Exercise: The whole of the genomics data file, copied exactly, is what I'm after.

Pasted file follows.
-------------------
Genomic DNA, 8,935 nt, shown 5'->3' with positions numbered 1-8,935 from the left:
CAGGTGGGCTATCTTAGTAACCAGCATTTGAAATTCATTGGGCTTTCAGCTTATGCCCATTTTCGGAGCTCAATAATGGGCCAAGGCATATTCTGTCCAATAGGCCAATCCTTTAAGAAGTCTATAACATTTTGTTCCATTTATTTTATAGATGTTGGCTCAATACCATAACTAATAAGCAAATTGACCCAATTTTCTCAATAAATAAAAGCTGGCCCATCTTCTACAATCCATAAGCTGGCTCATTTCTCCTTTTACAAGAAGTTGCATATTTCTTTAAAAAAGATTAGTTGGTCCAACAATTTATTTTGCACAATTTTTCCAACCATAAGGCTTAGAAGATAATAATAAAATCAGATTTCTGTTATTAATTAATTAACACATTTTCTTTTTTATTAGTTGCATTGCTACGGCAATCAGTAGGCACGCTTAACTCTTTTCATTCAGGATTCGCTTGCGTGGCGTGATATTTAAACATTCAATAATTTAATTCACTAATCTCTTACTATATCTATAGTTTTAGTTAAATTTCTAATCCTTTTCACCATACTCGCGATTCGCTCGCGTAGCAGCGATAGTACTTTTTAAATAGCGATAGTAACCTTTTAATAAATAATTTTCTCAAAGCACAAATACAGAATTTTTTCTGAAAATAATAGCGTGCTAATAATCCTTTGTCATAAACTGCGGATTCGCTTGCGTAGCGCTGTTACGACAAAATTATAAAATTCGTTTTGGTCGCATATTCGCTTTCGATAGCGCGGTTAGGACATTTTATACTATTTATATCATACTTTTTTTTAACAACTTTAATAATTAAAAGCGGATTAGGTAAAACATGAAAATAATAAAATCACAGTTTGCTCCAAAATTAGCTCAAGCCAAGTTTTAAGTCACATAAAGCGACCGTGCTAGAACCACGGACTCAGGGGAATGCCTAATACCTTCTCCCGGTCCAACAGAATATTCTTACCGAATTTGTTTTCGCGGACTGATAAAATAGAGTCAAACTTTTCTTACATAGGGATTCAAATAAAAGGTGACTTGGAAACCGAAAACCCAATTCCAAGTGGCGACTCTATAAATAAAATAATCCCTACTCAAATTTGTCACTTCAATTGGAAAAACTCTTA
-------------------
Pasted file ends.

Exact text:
Genomic DNA, 8,935 nt, shown 5'->3' with positions numbered 1-8,935 from the left:
CAGGTGGGCTATCTTAGTAACCAGCATTTGAAATTCATTGGGCTTTCAGCTTATGCCCATTTTCGGAGCTCAATAATGGGCCAAGGCATATTCTGTCCAATAGGCCAATCCTTTAAGAAGTCTATAACATTTTGTTCCATTTATTTTATAGATGTTGGCTCAATACCATAACTAATAAGCAAATTGACCCAATTTTCTCAATAAATAAAAGCTGGCCCATCTTCTACAATCCATAAGCTGGCTCATTTCTCCTTTTACAAGAAGTTGCATATTTCTTTAAAAAAGATTAGTTGGTCCAACAATTTATTTTGCACAATTTTTCCAACCATAAGGCTTAGAAGATAATAATAAAATCAGATTTCTGTTATTAATTAATTAACACATTTTCTTTTTTATTAGTTGCATTGCTACGGCAATCAGTAGGCACGCTTAACTCTTTTCATTCAGGATTCGCTTGCGTGGCGTGATATTTAAACATTCAATAATTTAATTCACTAATCTCTTACTATATCTATAGTTTTAGTTAAATTTCTAATCCTTTTCACCATACTCGCGATTCGCTCGCGTAGCAGCGATAGTACTTTTTAAATAGCGATAGTAACCTTTTAATAAATAATTTTCTCAAAGCACAAATACAGAATTTTTTCTGAAAATAATAGCGTGCTAATAATCCTTTGTCATAAACTGCGGATTCGCTTGCGTAGCGCTGTTACGACAAAATTATAAAATTCGTTTTGGTCGCATATTCGCTTTCGATAGCGCGGTTAGGACATTTTATACTATTTATATCATACTTTTTTTTAACAACTTTAATAATTAAAAGCGGATTAGGTAAAACATGAAAATAATAAAATCACAGTTTGCTCCAAAATTAGCTCAAGCCAAGTTTTAAGTCACATAAAGCGACCGTGCTAGAACCACGGACTCAGGGGAATGCCTAATACCTTCTCCCGGTCCAACAGAATATTCTTACCGAATTTGTTTTCGCGGACTGATAAAATAGAGTCAAACTTTTCTTACATAGGGATTCAAATAAAAGGTGACTTGGAAACCGAAAACCCAATTCCAAGTGGCGACTCTATAAATAAAATAATCCCTACTCAAATTTGTCACTTCAATTGGAAAAACTCTTA